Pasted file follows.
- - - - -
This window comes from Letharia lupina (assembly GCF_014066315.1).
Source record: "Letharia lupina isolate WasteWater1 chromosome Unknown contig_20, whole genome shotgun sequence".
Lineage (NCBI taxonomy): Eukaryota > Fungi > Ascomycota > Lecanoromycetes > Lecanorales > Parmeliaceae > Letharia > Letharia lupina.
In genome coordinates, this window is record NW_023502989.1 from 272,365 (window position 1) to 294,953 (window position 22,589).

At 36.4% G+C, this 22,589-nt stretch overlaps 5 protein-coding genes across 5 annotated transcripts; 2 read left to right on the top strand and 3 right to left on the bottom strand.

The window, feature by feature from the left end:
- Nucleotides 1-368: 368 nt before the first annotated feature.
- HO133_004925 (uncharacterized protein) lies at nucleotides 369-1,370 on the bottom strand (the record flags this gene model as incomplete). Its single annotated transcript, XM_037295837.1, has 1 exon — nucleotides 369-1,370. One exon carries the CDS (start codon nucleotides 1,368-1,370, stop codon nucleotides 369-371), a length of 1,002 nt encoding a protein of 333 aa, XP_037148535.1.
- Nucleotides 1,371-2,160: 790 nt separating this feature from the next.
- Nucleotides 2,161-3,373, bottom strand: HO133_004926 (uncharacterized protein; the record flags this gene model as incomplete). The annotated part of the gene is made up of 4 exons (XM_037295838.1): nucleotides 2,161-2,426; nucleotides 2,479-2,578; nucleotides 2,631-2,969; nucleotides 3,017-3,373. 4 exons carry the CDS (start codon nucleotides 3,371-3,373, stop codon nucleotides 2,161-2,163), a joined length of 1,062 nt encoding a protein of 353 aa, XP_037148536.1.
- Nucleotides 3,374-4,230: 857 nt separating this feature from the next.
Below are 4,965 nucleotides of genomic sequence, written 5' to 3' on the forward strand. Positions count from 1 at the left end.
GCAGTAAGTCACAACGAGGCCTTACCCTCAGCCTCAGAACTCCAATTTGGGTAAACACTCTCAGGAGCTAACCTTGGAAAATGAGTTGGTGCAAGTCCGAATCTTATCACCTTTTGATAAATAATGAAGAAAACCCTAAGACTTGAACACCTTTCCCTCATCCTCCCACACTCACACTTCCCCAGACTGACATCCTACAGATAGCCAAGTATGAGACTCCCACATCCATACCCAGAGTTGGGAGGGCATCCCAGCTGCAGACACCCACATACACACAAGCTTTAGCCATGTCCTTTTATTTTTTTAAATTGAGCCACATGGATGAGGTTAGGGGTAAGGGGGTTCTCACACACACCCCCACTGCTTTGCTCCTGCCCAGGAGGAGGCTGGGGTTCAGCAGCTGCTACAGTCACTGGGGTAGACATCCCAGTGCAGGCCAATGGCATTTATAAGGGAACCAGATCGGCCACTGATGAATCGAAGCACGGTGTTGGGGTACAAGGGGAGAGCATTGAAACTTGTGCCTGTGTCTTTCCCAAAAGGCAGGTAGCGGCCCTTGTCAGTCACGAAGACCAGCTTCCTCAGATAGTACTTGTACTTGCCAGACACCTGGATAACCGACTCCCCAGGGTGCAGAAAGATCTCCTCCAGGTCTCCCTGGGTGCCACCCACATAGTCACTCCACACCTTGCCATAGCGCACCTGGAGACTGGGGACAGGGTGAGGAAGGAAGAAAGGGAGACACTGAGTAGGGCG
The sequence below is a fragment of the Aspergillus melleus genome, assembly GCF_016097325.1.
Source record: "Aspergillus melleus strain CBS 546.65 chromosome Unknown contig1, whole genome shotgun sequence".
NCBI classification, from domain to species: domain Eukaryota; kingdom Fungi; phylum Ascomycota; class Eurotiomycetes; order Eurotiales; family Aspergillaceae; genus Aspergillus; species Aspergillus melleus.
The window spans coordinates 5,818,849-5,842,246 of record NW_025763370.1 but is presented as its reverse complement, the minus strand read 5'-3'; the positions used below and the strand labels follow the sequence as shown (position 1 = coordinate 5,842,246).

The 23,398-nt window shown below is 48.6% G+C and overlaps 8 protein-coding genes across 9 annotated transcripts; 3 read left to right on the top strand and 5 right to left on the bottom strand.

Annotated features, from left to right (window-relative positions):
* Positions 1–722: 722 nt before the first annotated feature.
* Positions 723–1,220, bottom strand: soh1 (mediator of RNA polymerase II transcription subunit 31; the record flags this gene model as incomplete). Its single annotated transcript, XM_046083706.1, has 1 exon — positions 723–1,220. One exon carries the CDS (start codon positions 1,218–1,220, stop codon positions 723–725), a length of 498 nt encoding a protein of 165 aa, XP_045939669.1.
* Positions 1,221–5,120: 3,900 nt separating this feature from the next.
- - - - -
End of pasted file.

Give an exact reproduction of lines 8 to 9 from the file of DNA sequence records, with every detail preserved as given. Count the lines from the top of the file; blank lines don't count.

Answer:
- HO133_004925 (uncharacterized protein) lies at nucleotides 369-1,370 on the bottom strand (the record flags this gene model as incomplete). Its single annotated transcript, XM_037295837.1, has 1 exon — nucleotides 369-1,370. One exon carries the CDS (start codon nucleotides 1,368-1,370, stop codon nucleotides 369-371), a length of 1,002 nt encoding a protein of 333 aa, XP_037148535.1.
- Nucleotides 1,371-2,160: 790 nt separating this feature from the next.